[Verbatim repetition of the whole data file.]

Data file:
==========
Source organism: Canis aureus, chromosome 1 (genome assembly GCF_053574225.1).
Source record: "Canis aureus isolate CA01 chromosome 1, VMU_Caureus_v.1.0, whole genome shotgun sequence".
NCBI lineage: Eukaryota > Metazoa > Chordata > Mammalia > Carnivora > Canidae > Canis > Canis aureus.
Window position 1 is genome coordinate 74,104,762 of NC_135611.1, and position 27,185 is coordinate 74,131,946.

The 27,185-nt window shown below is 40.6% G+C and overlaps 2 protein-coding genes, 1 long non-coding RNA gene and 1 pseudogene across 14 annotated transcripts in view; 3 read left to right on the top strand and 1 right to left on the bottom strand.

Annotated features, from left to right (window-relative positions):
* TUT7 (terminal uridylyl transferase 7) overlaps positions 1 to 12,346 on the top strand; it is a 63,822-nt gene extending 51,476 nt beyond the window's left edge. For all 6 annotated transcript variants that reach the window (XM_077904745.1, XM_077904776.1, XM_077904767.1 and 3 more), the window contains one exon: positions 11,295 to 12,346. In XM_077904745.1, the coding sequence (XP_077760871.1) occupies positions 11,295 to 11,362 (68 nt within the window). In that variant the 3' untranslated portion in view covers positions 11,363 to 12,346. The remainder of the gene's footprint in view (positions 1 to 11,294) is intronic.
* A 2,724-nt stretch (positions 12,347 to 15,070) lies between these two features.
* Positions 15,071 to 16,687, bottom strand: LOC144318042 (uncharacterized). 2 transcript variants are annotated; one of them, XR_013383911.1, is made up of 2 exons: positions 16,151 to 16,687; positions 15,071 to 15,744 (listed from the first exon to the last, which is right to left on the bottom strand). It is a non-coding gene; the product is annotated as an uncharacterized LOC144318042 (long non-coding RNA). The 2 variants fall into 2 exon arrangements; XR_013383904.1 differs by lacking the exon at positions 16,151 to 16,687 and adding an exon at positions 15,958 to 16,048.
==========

Source organism: Canis aureus, chromosome 1 (genome assembly GCF_053574225.1).
Source record: "Canis aureus isolate CA01 chromosome 1, VMU_Caureus_v.1.0, whole genome shotgun sequence".
NCBI lineage: Eukaryota > Metazoa > Chordata > Mammalia > Carnivora > Canidae > Canis > Canis aureus.
Window position 1 is genome coordinate 74,104,762 of NC_135611.1, and position 27,185 is coordinate 74,131,946.

The 27,185-nt window shown below is 40.6% G+C and overlaps 2 protein-coding genes, 1 long non-coding RNA gene and 1 pseudogene across 14 annotated transcripts in view; 3 read left to right on the top strand and 1 right to left on the bottom strand.

Annotated features, from left to right (window-relative positions):
* TUT7 (terminal uridylyl transferase 7) overlaps positions 1 to 12,346 on the top strand; it is a 63,822-nt gene extending 51,476 nt beyond the window's left edge. For all 6 annotated transcript variants that reach the window (XM_077904745.1, XM_077904776.1, XM_077904767.1 and 3 more), the window contains one exon: positions 11,295 to 12,346. In XM_077904745.1, the coding sequence (XP_077760871.1) occupies positions 11,295 to 11,362 (68 nt within the window). In that variant the 3' untranslated portion in view covers positions 11,363 to 12,346. The remainder of the gene's footprint in view (positions 1 to 11,294) is intronic.
* A 2,724-nt stretch (positions 12,347 to 15,070) lies between these two features.
* Positions 15,071 to 16,687, bottom strand: LOC144318042 (uncharacterized). 2 transcript variants are annotated; one of them, XR_013383911.1, is made up of 2 exons: positions 16,151 to 16,687; positions 15,071 to 15,744 (listed from the first exon to the last, which is right to left on the bottom strand). It is a non-coding gene; the product is annotated as an uncharacterized LOC144318042 (long non-coding RNA). The 2 variants fall into 2 exon arrangements; XR_013383904.1 differs by lacking the exon at positions 16,151 to 16,687 and adding an exon at positions 15,958 to 16,048.